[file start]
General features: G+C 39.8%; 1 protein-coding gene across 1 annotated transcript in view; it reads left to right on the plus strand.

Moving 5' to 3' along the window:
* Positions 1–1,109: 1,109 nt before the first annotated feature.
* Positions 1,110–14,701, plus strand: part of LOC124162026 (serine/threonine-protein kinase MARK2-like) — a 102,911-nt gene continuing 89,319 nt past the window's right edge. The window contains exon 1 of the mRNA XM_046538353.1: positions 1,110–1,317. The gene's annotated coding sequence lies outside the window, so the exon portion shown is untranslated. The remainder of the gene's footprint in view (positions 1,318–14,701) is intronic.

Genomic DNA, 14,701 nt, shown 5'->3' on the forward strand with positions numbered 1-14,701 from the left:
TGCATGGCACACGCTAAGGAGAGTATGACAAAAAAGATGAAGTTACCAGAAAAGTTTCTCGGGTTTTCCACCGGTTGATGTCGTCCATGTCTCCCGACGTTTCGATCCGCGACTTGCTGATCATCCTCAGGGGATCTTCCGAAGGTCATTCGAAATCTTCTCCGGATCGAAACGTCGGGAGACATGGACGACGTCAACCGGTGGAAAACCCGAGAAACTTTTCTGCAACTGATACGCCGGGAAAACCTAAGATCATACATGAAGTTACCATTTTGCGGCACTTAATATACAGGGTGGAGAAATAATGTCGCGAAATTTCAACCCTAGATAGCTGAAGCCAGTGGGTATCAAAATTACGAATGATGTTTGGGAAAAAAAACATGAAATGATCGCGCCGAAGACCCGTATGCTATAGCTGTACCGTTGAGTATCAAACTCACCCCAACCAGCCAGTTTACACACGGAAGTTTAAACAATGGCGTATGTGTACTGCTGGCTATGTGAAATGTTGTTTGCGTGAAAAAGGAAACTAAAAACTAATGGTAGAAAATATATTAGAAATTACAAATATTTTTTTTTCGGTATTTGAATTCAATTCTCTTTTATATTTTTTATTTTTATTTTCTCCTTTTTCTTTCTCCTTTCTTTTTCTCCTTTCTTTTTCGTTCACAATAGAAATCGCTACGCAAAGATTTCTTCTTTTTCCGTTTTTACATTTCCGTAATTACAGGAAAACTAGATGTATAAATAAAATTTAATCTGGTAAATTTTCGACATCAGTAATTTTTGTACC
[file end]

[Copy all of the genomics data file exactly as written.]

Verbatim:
General features: G+C 39.8%; 1 protein-coding gene across 1 annotated transcript in view; it reads left to right on the plus strand.

Moving 5' to 3' along the window:
* Positions 1–1,109: 1,109 nt before the first annotated feature.
* Positions 1,110–14,701, plus strand: part of LOC124162026 (serine/threonine-protein kinase MARK2-like) — a 102,911-nt gene continuing 89,319 nt past the window's right edge. The window contains exon 1 of the mRNA XM_046538353.1: positions 1,110–1,317. The gene's annotated coding sequence lies outside the window, so the exon portion shown is untranslated. The remainder of the gene's footprint in view (positions 1,318–14,701) is intronic.

Genomic DNA, 14,701 nt, shown 5'->3' on the forward strand with positions numbered 1-14,701 from the left:
TGCATGGCACACGCTAAGGAGAGTATGACAAAAAAGATGAAGTTACCAGAAAAGTTTCTCGGGTTTTCCACCGGTTGATGTCGTCCATGTCTCCCGACGTTTCGATCCGCGACTTGCTGATCATCCTCAGGGGATCTTCCGAAGGTCATTCGAAATCTTCTCCGGATCGAAACGTCGGGAGACATGGACGACGTCAACCGGTGGAAAACCCGAGAAACTTTTCTGCAACTGATACGCCGGGAAAACCTAAGATCATACATGAAGTTACCATTTTGCGGCACTTAATATACAGGGTGGAGAAATAATGTCGCGAAATTTCAACCCTAGATAGCTGAAGCCAGTGGGTATCAAAATTACGAATGATGTTTGGGAAAAAAAACATGAAATGATCGCGCCGAAGACCCGTATGCTATAGCTGTACCGTTGAGTATCAAACTCACCCCAACCAGCCAGTTTACACACGGAAGTTTAAACAATGGCGTATGTGTACTGCTGGCTATGTGAAATGTTGTTTGCGTGAAAAAGGAAACTAAAAACTAATGGTAGAAAATATATTAGAAATTACAAATATTTTTTTTTCGGTATTTGAATTCAATTCTCTTTTATATTTTTTATTTTTATTTTCTCCTTTTTCTTTCTCCTTTCTTTTTCTCCTTTCTTTTTCGTTCACAATAGAAATCGCTACGCAAAGATTTCTTCTTTTTCCGTTTTTACATTTCCGTAATTACAGGAAAACTAGATGTATAAATAAAATTTAATCTGGTAAATTTTCGACATCAGTAATTTTTGTACC